Better treatment of dairy farmers in the UK

17-03 | Updated on 21-09 | |
Now a new statutory Code of Conduct for the sector is being developed, delivering on the Government s promise to increase fairness in the supply chain and help farmers become more competitive. Photo: Zana van Dijk
Now a new statutory Code of Conduct for the sector is being developed, delivering on the Government s promise to increase fairness in the supply chain and help farmers become more competitive. Photo: Zana van Dijk

The UK government is drawing up a new dairy code of conduct in order to ensure dairy farmers receive fairer treatment in the market and a better price for their milk.

The move comes following the government’s response to a 12-week consultation held last year that asked dairy farmers and processors across the UK about how contracts and relationships could be improved.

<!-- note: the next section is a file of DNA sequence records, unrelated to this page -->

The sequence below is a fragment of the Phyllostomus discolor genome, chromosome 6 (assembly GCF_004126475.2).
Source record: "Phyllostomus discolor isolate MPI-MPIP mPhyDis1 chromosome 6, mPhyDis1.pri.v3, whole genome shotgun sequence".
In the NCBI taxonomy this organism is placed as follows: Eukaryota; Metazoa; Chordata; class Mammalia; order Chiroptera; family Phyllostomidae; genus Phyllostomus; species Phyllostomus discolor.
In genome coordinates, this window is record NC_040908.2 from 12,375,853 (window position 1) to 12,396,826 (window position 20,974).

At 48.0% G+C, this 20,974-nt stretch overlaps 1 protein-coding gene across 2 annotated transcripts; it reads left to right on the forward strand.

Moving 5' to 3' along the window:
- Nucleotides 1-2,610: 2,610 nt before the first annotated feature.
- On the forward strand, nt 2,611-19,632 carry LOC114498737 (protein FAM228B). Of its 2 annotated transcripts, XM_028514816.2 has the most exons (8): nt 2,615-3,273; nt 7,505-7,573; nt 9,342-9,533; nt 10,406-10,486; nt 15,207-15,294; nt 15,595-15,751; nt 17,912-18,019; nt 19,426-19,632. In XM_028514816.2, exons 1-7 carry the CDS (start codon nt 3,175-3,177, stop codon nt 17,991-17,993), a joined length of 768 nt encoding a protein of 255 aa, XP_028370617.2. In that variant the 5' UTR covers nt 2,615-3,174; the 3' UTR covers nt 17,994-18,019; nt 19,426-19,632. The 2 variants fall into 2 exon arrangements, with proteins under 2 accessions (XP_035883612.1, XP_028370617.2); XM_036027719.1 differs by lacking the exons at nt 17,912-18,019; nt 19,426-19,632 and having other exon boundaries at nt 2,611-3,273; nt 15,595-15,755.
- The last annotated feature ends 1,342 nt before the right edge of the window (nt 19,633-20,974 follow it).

The consultation was launched in June last year by the UK Government, with input from Devolved Administrations, to explore whether regulations could be introduced to ensure fair treatment across the UK’s dairy sector.

Imbalances of power within the dairy supply chain were believed to be causing instability for dairy farmers, such as where milk buyers have the ability to set and modify the terms of a contract at short notice.

Now a new statutory Code of Conduct for the sector is being developed, delivering on the Government’s promise to increase fairness in the supply chain and help farmers become more competitive. Photo: Zana van Dijk

Now a new statutory Code of Conduct for the sector is being developed, delivering on the Government’s promise to increase fairness in the supply chain and help farmers become more competitive. Photo: Zana van Dijk

The responses to this consultation clearly demonstrated the need to introduce new regulations to require certain standards for contracts between those producing and buying milk for processing. The consultation also revealed that the distinctive circumstances in Northern Ireland may need to be reflected in regulations, and this will be considered.